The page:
Introduction to Blog

I launched the website and the Blog after having spoken to government officials, political analysts and security experts specializing in South Asian affairs from three continents. The feedback was uniformly consistent. The bottom line is that when Kashmiris are suffering and the world has its own set of priorities, we need to find ways to help each other. We must be realistic, go beyond polemics and demagoguery, and propose innovative ideas that will bring peace, justice and prosperity in all of Jammu and Kashmir.

The author had two reasons to create this blog. First, it was to address the question that was being asked repeatedly, especially, by journalists and other observers in the U.S., U.K., and Canada, inquiring whether the Kashmiri society was concerned about social, cultural and environmental challenges in the valley given that only political upheaval and violence were reported or highlighted by media.

Second, the author has covered the entire spectrum of societal issues and challenges facing Kashmiri people over an 8-year period with the exception of politics given that politics gets all the exposure at the expense of REAL CHALLENGES that will likely result in irreversible degradation in the quality of life and the standard of living for future generations of Kashmiris to come.

The author stopped adding additional material to the Blog once it was felt that most, if not all, concerns, challenges and issues facing the Kashmiri society are cataloged in the Blog. There are over 1900 entries in the Blog and most commentaries include short biographical sketches of authors to bring readers close to the essence of Kashmir. Unfortunately, the 8-year assessment also indicates that neither Kashmiri civil society, nor intellectuals or political leadership have any inclination or enthusiasm in pursuing issues that do not coincide with their vested political agendas. What it means for the future of Kashmiri children and their children is unfathomable. But the evidence is all laid out.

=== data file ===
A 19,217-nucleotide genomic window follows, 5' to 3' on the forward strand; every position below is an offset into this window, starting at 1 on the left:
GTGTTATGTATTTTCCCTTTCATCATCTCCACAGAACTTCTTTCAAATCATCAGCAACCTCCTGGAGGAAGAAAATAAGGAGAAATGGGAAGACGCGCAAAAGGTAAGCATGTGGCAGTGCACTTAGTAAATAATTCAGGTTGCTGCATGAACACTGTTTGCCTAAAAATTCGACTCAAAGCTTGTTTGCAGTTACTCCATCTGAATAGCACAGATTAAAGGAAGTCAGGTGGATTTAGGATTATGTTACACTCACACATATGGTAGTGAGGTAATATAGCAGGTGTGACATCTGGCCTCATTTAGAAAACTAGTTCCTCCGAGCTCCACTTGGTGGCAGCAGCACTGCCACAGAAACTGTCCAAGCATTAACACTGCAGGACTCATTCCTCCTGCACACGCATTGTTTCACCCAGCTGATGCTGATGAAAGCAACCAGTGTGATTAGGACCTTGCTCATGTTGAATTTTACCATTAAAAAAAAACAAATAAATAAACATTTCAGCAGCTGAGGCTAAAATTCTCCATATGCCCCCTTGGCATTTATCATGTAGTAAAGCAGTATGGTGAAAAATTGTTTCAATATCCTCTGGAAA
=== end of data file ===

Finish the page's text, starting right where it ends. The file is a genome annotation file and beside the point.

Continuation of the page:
This Blog is a reality check on Kashmir. It is a historical record of how Kashmir lost its way.

Vijay Sazawal, Ph.D.

Sunday, October 17, 2010

Can Interlocutors Succeed?

Arjimand notes that both the Central Government and Separatists, led by Ali Shah Geelani, have many loose ends to tie to make the work of interlocutors meaningful

(Mr. Arjimand Hussain Talib, 34, was born in Srinagar. He is a columnist/writer and a development professional who matriculated from Tyndale Biscoe Memorial School in 1991. He subsequently graduated with a Bachelor's degree in Engineering from Bangalore University and has a diploma in journalism as well. He is an alumni of the International Academy for Leadership, Gummerbach, Germany and has worked with UNESCO, Oxfam and ActionAid International in some seven countries in Asia and Africa. Arjimand writes regular weekly columns for the Greater Kashmir and The Kashmir Times since 2000 on diverse issues of political economy, development, environment and social change and has over 450 published articles to his credit.)

Festival of Interlocutors

Former Indian diplomat G Parthasarthy, while commenting on New Delhi’s latest Kashmir initiative, in an article “Not all in J&K are Kashmiris” on October 14 in Deccan Chronicle, made an interesting statement, “Let us not forget 45 per cent of the people of Jammu & Kashmir are Dogras, Punjabis, Paharis, Bakarwals, Gujjars, Buddhists and Shias.”